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By Jack Hackley
I received an interesting letter from Walter Peterson from Gurnee, Ill. which is located between Chicago and Milwaukee.
Letter in part: My sister, who resides in the city of Madison, Mo. periodically sends me clippings of your column from one of the local papers. (Frequently to prove she was right and I was wrong.)
I thought you might have some interest in the following country events. Three country boys – Eldon Brown, Jim Snell, and myself, Walt Peterson – grew up in the general area of Gravel “D,” four miles west of Mexico.
All three attended the same country church, Bethel Methodist, survived their elementary years in a one-room school, and graduated from Mexico High School in 1952. All three earned some of their college tuition expense by hauling hay bales (bucking bales) during the summer break.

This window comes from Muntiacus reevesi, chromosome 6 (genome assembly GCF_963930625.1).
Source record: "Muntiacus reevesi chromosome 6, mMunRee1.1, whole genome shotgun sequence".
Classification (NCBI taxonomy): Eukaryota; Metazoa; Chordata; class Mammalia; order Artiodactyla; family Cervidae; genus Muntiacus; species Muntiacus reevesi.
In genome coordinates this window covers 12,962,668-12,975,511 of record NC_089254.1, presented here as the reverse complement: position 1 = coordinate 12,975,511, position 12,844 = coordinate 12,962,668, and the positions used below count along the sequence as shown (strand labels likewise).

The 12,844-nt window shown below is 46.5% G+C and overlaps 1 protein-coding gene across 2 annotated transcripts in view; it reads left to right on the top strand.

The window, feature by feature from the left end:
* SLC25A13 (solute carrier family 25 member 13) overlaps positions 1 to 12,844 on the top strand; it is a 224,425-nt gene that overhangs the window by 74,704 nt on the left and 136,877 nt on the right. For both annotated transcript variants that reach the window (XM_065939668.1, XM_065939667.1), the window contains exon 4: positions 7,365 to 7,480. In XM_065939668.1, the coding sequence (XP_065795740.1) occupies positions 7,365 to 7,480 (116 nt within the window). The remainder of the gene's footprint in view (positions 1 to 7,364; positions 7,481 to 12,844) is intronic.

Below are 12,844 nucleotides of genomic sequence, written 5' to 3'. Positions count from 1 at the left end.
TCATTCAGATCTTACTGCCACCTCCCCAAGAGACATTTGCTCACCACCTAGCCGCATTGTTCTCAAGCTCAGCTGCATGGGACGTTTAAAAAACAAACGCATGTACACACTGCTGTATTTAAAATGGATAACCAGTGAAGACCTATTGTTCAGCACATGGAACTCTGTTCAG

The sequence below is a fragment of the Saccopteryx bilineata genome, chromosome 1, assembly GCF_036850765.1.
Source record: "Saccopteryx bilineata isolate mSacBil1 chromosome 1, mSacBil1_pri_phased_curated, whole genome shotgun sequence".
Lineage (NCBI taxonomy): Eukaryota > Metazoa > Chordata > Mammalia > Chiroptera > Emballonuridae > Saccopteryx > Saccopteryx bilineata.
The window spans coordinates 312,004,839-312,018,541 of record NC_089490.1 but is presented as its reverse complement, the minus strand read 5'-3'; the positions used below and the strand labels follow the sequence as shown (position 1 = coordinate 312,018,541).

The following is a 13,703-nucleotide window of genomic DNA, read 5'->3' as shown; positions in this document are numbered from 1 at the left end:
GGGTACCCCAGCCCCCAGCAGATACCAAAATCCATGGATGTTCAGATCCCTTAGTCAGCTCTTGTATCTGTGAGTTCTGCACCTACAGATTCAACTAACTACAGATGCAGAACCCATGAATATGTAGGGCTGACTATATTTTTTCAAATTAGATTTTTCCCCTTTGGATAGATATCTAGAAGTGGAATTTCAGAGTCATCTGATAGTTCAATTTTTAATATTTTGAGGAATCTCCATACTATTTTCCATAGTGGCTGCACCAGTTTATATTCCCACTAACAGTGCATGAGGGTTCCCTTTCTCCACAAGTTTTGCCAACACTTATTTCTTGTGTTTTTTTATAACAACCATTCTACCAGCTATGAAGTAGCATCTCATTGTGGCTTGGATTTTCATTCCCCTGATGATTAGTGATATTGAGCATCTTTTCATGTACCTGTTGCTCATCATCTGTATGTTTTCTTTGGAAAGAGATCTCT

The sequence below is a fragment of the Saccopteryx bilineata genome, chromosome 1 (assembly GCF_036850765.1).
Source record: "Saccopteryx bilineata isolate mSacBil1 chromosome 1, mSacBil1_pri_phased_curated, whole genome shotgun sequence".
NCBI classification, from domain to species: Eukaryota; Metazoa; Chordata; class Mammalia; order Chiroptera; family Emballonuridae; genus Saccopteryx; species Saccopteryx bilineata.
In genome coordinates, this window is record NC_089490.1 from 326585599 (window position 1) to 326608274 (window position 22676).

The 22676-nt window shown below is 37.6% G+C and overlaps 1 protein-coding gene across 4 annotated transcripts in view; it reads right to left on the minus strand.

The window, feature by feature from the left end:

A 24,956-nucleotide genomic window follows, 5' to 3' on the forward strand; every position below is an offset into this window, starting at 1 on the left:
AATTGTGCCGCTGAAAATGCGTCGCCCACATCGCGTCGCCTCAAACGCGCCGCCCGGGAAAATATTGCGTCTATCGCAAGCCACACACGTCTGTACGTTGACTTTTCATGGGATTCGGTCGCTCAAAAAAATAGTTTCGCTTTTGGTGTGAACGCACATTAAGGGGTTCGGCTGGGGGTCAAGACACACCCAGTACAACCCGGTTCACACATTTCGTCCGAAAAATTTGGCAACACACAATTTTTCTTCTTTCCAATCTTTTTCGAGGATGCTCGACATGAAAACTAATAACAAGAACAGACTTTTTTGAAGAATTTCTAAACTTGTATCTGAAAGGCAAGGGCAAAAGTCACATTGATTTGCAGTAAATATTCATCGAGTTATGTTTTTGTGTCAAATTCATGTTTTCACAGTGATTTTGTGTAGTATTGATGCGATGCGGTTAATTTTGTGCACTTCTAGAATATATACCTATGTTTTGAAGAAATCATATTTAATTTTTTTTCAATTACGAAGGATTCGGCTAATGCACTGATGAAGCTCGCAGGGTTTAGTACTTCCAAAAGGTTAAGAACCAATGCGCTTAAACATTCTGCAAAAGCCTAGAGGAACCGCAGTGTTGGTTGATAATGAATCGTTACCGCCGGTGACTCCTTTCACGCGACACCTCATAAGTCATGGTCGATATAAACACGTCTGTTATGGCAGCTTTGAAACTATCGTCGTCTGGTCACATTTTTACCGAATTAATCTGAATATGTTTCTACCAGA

Eldon completed his PhD in Entomology at the University of Minnesota. Jim’s area was Agriculture Economics at a university in Tennessee, and my area was Counseling Psychology at the University of Missouri.
There were 108 graduates from Mexico High School in 1952 and as far as I know, we were the only three with PhD’s.
So can we conclude that those early years in the country school created the basis for eventual PhD’s? I doubt it. Many of these teachers were committed to teaching the students, many were preparing for marriage. It was less than an ideal setting, eight grades in the same room. The teachers’ good relationship with the parents was a necessity because getting in trouble at school would always mean you were in trouble at home. The student’s behavior at school reflected on the parents and the worst thing you could do was make your parents look bad.
Back then as I recall, most union jobs paid better than a job as a college graduate. There was not the same emphasis on college as there is today. (That situation could return.)
– Walter Peterson, Gurnee, IL.
If your school has unusual accomplishments like this story from Walt, let me know at email@example.com.